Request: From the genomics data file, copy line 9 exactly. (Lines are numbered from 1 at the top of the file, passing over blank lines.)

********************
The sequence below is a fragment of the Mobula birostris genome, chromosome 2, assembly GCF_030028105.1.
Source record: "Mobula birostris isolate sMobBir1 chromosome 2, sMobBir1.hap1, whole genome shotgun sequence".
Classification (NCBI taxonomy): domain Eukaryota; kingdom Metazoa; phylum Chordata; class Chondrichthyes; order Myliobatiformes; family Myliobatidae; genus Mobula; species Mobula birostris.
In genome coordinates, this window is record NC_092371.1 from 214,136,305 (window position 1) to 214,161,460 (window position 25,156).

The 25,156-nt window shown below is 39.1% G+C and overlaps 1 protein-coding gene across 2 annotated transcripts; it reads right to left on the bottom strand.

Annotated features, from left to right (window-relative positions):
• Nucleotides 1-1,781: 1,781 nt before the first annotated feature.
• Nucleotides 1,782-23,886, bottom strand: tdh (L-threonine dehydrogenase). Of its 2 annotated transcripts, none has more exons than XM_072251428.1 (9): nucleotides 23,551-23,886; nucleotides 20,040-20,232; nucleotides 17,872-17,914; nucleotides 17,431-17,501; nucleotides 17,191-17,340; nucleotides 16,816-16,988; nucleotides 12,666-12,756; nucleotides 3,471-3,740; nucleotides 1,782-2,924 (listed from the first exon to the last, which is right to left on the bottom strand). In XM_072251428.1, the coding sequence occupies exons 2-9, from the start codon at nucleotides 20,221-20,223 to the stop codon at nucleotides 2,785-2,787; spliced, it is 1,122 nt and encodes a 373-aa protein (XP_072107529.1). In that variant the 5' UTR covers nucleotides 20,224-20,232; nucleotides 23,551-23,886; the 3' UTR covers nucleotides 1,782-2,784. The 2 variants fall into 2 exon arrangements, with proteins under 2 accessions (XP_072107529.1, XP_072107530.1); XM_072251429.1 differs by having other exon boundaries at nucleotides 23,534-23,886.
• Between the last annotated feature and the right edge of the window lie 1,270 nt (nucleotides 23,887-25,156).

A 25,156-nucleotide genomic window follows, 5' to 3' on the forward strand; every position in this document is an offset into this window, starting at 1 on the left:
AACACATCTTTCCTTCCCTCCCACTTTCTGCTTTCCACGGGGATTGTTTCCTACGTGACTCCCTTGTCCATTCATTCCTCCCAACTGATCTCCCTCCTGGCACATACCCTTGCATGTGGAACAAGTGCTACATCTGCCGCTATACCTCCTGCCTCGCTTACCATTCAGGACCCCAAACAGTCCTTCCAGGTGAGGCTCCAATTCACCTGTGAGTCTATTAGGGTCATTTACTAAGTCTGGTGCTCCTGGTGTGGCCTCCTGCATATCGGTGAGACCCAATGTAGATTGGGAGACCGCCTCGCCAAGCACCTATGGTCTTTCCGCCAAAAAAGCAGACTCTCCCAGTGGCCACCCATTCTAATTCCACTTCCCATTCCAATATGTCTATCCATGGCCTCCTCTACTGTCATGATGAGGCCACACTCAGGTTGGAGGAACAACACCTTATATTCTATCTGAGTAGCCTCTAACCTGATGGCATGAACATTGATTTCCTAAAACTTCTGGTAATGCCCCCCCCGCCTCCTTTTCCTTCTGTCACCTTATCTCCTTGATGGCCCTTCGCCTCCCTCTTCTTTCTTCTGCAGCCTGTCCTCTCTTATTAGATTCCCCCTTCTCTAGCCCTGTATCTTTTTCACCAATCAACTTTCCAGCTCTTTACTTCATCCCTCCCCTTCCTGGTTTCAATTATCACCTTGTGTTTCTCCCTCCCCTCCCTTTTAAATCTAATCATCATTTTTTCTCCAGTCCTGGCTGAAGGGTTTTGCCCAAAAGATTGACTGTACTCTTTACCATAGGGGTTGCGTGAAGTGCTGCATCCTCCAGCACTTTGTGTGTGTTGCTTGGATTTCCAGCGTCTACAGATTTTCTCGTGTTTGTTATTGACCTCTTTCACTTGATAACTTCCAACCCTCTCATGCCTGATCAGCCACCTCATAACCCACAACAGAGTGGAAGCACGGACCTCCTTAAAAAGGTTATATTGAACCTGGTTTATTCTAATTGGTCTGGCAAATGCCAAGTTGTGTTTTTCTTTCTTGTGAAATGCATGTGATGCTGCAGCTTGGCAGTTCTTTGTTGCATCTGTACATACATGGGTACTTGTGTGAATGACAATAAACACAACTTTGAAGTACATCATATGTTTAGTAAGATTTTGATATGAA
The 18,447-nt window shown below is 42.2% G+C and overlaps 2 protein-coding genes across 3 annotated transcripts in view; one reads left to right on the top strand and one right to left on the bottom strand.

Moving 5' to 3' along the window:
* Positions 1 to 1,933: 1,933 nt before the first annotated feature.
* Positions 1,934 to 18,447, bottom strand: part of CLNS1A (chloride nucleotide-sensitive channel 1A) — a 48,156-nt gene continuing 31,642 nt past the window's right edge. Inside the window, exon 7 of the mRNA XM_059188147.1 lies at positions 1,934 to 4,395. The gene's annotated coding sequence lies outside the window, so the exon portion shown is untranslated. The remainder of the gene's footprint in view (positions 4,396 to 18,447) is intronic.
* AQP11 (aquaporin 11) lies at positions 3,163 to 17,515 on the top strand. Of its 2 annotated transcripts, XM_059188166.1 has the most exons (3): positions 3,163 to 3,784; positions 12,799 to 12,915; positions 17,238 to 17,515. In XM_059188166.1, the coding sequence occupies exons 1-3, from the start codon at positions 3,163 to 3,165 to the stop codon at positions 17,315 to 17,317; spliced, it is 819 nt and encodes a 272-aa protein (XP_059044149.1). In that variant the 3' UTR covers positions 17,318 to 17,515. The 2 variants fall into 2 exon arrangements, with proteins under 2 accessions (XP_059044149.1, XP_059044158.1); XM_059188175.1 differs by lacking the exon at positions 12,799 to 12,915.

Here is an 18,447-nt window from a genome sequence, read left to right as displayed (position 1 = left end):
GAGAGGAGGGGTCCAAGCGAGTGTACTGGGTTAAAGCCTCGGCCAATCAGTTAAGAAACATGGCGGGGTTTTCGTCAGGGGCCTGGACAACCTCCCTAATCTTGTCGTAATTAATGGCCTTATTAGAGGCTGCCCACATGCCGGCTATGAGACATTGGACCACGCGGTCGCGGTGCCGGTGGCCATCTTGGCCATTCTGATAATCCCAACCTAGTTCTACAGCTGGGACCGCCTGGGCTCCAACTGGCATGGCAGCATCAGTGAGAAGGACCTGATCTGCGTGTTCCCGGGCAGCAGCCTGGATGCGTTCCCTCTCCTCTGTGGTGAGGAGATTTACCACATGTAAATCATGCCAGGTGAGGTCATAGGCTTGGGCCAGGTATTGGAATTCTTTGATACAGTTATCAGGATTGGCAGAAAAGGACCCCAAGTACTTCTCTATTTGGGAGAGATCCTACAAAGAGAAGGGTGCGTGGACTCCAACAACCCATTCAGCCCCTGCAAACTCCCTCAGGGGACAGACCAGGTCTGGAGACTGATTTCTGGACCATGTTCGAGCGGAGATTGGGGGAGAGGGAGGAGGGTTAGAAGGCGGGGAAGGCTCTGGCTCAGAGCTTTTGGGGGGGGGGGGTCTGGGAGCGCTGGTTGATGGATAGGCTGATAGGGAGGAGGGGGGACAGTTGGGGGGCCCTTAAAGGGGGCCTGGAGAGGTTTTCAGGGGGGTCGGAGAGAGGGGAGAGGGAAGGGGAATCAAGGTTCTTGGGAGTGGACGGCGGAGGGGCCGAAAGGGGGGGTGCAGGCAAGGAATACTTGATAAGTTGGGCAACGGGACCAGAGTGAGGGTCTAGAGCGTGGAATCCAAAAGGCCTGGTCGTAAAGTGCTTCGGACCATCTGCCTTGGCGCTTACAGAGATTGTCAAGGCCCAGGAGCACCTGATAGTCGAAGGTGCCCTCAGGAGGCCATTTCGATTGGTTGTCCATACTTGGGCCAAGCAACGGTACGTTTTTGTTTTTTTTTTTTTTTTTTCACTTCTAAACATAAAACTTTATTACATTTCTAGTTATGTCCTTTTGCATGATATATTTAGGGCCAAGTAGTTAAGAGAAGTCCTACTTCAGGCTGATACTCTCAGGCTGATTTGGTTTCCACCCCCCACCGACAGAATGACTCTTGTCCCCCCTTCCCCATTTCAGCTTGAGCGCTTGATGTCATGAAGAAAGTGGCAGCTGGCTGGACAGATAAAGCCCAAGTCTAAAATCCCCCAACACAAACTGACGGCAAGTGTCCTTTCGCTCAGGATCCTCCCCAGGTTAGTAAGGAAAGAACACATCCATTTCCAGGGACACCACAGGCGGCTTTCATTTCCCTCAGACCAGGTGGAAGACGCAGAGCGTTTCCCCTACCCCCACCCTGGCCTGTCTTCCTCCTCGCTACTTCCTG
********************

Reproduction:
• Between the last annotated feature and the right edge of the window lie 1,270 nt (nucleotides 23,887-25,156).